Goldman Sachs Group Inc. and JPMorgan Chase & Co. are among banks whose debt ratings may be cut by Moody’s Investors Service as it examines whether the U.S. would be less likely to ensure creditors are repaid in a crisis.

Morgan Stanley and Wells Fargo & Co. also may be downgraded, Moody’s said last week in a report. Citigroup Inc. and Bank of America Corp. are under review along with Bank of New York Mellon Corp. and State Street Corp.

Moody’s and Standard & Poor’s have said downgrades may be needed because the federal government has new tools to wind down banks instead of rescuing them with taxpayer money. Those plans can include forcing debtholders to incur losses or convert stakes to equity. The policies also may have an impact on ratings of the companies’ deposit-taking subsidiaries.

“In the past year, we have seen progress towards establishing a framework to credibly resolve these large systemically important banks,” Robert Young, a Moody’s managing director, said in the report.

The reviews may lead to a one- or two-step downgrade at the banks depending on the level of government support built in to the ratings, said David Fanger, a senior banking analyst at Moody’s. Bank of America and New York-based Citigroup may avoid cuts or be upgraded because of their improving financial performance, Fanger said.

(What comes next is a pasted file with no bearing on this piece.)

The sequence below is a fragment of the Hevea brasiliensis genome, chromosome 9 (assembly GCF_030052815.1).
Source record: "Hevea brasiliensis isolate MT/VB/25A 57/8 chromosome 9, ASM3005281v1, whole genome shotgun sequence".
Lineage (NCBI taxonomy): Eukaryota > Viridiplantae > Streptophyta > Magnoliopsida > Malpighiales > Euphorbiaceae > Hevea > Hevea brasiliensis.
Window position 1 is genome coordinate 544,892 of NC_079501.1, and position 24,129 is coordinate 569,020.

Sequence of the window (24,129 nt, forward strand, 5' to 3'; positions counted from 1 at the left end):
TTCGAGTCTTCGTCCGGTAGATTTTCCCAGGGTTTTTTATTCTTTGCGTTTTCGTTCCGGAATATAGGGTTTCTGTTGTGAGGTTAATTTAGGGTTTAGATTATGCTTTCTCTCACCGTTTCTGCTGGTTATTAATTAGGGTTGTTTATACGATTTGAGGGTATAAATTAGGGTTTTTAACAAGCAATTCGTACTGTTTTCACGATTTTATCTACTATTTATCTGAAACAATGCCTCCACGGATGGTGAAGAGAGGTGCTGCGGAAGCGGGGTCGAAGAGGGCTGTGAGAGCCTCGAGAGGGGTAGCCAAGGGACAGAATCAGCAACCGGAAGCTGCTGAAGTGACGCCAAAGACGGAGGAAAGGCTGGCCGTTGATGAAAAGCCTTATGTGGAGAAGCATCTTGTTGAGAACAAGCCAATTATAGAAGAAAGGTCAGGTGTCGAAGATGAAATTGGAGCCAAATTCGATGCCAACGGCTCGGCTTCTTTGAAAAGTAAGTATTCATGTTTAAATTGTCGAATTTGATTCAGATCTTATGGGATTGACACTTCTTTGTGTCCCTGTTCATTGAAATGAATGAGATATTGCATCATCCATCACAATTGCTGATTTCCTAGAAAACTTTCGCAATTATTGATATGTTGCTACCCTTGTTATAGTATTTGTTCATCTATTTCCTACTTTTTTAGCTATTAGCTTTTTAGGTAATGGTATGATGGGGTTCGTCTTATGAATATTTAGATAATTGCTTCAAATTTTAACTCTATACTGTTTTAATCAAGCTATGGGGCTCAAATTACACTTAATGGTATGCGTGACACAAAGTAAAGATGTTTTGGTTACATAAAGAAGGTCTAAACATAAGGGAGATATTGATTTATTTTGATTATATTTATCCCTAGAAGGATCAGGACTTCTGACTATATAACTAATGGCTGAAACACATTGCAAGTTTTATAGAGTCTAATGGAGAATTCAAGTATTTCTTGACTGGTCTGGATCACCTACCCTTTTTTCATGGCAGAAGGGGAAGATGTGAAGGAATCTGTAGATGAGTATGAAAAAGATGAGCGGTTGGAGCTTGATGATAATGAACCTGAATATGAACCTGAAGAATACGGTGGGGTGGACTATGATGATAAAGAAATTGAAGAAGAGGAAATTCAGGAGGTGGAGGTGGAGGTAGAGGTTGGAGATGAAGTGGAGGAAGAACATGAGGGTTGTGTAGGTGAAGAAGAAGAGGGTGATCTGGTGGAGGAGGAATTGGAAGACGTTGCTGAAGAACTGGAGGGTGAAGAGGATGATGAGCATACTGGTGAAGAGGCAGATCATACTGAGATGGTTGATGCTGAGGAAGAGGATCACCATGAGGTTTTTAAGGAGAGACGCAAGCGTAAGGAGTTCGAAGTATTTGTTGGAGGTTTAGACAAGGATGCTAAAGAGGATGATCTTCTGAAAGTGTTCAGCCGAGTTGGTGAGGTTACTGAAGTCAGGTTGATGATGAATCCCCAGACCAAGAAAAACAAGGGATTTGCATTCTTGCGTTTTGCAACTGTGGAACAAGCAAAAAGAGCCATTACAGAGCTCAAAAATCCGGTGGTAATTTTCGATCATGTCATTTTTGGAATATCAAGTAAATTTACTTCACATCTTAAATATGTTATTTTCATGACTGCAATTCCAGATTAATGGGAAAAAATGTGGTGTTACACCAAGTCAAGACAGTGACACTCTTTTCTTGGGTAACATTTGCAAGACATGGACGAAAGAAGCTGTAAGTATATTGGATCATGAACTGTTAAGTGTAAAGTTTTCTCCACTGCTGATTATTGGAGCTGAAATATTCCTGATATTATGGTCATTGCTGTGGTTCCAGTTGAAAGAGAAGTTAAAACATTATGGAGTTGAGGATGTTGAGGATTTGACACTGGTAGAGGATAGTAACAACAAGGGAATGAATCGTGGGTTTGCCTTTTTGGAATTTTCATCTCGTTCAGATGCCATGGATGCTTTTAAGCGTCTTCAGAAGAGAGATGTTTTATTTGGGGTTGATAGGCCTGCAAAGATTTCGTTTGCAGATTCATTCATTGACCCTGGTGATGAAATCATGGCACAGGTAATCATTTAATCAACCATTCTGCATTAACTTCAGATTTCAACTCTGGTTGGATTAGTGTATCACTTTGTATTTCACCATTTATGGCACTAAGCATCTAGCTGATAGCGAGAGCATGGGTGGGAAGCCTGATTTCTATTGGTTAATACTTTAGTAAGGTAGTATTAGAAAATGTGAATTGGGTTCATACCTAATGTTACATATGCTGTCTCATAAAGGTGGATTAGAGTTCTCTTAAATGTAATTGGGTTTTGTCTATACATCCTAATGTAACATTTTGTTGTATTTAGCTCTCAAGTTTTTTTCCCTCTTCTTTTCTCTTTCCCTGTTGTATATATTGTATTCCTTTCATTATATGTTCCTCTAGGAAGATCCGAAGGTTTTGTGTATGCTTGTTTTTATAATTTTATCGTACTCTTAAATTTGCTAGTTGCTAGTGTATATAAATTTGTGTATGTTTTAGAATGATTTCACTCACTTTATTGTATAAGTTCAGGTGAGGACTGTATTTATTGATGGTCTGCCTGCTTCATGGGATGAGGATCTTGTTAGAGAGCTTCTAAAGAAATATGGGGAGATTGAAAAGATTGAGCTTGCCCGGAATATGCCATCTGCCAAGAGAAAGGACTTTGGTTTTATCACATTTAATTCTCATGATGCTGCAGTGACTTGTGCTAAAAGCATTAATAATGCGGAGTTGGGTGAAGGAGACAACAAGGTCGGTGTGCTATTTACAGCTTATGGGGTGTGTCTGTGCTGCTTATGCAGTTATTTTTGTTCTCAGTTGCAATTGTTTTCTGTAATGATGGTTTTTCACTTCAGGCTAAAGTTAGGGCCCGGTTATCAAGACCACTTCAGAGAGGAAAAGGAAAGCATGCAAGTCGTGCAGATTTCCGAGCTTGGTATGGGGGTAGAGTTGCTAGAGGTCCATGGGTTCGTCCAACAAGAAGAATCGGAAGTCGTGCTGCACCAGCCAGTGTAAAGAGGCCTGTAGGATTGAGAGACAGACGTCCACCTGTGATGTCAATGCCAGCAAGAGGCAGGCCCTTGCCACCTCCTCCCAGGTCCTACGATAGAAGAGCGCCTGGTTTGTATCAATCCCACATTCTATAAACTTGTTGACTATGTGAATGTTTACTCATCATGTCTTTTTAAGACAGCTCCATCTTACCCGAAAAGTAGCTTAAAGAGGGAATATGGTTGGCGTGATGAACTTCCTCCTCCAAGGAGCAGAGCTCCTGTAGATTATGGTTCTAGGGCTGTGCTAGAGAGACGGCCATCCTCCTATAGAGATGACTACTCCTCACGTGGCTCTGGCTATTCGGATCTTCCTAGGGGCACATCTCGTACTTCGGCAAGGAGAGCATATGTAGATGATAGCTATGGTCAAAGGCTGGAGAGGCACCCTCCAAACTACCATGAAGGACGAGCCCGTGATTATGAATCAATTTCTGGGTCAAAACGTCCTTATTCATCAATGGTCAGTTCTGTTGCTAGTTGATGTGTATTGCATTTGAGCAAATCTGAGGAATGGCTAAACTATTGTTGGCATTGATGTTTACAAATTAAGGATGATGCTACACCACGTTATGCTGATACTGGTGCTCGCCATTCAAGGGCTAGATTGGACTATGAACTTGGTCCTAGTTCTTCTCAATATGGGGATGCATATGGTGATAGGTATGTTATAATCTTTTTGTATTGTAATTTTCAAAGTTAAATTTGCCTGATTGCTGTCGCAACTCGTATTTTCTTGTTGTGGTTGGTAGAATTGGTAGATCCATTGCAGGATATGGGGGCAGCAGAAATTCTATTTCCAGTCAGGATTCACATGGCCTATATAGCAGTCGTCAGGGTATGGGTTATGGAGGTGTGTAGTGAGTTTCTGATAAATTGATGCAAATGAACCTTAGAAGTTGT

The debt of JPMorgan and Wells Fargo is rated A2, the sixth-highest of Moody’s 10 investment-grade levels. Goldman Sachs is one step below that at A3, followed by Morgan Stanley at Baa1. Citigroup and Bank of America are rated Baa2, two rungs above junk.

JPMorgan may have to post $1 billion in extra collateral in the event of a one-step cut and $3.4 billion after a two-level reduction, the New York-based lender said. Goldman Sachs may have to post $1.26 billion extra collateral or termination payments if its credit ratings are cut one level and $2.17 billion for a two-step drop, the New York-based firm said.

The Federal Deposit Insurance Corp.’s favored approach for winding down banks in a crisis, known as single-point-of-entry, may lead to higher recoveries for bondholders by keeping operating units open, Fanger said. Firms may be required to hold a minimum amount of debt, which also could help recoveries because losses would be spread among more investors.

There would be “more bondholders to share the burden,” Fanger said.